Google announced the Android One project back in 2014, with the aim of providing stock Android goodness at affordable price points. While most Android One phones tended to be entry-level offerings, Xiaomi partnered with Google in 2017 to launch a more premium device in the form of the Mi A1. For the last couple of years, Xiaomi’s Mi A-series phones have brought metal builds, mid-range processors and great cameras, bundled with Android in its purest form. The latest device from the series, the Mi A3 (first impressions), carries forward that trend while adding an upgraded design to the mix. I spent a week with the Xiaomi Mi A3, and here’s what you should know.
Design and display
The Mi A3 looks nothing like its predecessors, and that’s a good thing. Xiaomi has lately been embracing a glass and metal design across its smartphone portfolio, and the Mi A3 is the first in its series to follow suit. Unlike its dull metal-clad predecessors, the Mi A3 looks a lot more premium for its asking price of Rs 12,999 (for the base variant). The smartphone flaunts a Corning Gorilla Glass 5 layer on the front, back as well as the rear camera module, which is a first for the brand. The phone comes in three colour variants, More than White, Not just Blue, and Kind of Grey. When I first heard the names, I remember telling my colleague that the phone borrows not only the stock Android interface but also the naming convention from Pixel phones.
I have the More Than Variant for review, and it’s a stunner, to say the least, reflecting a rainbow-hued aurora when the light hits it. The Mi A3 feels solid in the hand thanks to the extensive use of glass all around, and I enjoyed using the phone because of the even weight distribution. The back panel curves seamlessly into the frame, which itself is quite narrow making it perfectly ergonomic for one-handed usage.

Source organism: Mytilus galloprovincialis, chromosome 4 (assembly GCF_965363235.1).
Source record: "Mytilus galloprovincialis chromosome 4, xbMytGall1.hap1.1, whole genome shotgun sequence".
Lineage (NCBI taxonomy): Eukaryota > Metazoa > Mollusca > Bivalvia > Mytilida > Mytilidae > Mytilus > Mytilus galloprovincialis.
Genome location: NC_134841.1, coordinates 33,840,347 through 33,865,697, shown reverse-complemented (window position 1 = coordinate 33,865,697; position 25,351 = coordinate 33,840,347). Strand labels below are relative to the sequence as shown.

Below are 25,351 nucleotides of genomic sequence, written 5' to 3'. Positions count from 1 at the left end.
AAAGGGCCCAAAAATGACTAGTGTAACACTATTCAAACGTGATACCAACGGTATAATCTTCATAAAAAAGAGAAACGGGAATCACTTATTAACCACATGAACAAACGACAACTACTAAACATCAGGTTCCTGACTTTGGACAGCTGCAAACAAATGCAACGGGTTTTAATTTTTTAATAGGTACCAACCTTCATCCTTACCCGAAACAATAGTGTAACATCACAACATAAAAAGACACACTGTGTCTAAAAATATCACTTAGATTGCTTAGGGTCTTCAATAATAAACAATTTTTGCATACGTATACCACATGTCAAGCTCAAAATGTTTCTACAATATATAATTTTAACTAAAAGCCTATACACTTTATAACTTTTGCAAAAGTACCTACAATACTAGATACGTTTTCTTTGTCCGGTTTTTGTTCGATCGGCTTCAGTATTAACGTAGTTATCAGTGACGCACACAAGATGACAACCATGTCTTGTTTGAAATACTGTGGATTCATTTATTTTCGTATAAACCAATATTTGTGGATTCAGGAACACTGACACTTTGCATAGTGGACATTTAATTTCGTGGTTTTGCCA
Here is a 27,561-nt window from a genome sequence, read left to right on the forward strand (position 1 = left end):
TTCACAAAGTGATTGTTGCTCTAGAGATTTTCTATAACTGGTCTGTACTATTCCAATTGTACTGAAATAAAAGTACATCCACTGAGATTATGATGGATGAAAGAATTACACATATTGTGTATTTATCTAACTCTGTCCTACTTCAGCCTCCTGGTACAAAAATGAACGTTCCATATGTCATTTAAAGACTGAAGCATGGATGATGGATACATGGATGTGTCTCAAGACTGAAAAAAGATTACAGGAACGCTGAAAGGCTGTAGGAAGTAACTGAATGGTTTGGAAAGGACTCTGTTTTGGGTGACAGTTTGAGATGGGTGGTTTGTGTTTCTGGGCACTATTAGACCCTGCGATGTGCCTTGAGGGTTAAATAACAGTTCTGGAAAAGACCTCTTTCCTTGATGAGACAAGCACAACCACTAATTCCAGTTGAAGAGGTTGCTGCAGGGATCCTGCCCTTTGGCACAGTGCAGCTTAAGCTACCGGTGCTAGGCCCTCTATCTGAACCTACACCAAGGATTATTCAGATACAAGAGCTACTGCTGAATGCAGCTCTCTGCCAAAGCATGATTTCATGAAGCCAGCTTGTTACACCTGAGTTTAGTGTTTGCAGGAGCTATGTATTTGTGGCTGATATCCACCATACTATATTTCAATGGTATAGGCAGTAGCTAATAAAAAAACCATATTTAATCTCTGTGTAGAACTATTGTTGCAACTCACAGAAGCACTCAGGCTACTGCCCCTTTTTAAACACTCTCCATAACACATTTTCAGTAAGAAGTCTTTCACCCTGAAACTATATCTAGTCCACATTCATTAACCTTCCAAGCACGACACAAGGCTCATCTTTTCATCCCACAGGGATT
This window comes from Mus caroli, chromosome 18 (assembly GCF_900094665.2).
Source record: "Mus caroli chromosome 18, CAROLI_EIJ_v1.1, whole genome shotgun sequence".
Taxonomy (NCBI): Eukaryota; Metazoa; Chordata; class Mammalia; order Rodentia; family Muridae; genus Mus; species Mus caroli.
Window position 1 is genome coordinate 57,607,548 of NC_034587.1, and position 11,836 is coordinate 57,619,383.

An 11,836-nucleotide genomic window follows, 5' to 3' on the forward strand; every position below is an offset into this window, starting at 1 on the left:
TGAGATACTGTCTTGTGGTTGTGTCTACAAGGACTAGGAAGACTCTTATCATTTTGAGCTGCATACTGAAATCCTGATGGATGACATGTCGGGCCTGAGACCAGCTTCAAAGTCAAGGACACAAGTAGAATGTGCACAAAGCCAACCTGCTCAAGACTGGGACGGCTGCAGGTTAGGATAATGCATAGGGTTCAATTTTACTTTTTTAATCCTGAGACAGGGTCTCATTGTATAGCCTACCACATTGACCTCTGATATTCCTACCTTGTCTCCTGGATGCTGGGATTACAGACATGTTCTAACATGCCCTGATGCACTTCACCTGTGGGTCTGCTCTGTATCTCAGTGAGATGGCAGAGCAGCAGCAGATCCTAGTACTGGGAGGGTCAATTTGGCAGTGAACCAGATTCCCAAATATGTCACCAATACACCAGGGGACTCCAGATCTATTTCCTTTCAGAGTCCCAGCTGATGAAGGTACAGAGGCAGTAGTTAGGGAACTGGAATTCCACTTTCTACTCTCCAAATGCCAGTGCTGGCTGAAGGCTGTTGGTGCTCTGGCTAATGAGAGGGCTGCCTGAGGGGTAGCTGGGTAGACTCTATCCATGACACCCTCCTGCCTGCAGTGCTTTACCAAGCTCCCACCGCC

The fact that Xiaomi has opted for a waterdrop notch display with much smaller bezels and an in-display fingerprint scanner, adds to the compact size of the phone. As for other elements, the volume and power buttons are located on the right edge, SIM card tray on the left (housing hybrid dual SIM slots), and USB Type-C port at the bottom along with the speaker grille. While the Mi A2 received flak for not including a 3.5mm audio jack, Xiaomi has brought it back with the Mi A3.
Before I talk about the display of the Mi A3, there’s one issue that needs to be addressed. The in-display fingerprint scanner is not the best in the biz, and I felt that the phonemaker should have stuck to the capacitive sensor like the previous models. I registered both my thumbs twice as new fingerprints, and yet the module failed to recognise my digits around 50 percent of the time. Additionally, the sensor is slow to recognise fingerprints, and takes a couple of seconds to unlock. It’s because of this reason I primarily resorted to using face unlock, which is much faster.
Coming to the display, Xiaomi Mi A3’s window to the world is a 6.08-inch Super AMOLED display with a waterdrop cutout. The display is good enough for day to day usage and is sufficiently bright outdoors. Unfortunately, the screen resolution has been capped at HD+, resulting in a pixel density of 286ppi. This is the reason the Mi A3 can play only HD resolution on streaming platforms like Netflix, despite having Widevine L1 support. Also worth mentioning that the auto-brightness was glitchy, getting aggressively dim indoors even after I manually increased the brightness.
Xiaomi’s Mi A-series smartphones have always been lauded for their camera prowess, and the Mi A3 is no exception. Let’s get the hardware specs out of the way first. The smartphone flaunts a triple camera module on the back comprising of a Sony IMX586 48MP sensor with f/1.79 aperture, an 8MP wide-angle lens with a 118-degree field of view and a 2MP depth sensor. The Mi A3 also offers a best-in-class selfie snapper in the form of a 32MP camera on the front. Like every other Xiaomi device, the Mi A3 also gets a custom camera app despite being a stock Android phone. You get modes like 48MP, portrait, night, pro, HDR and AI.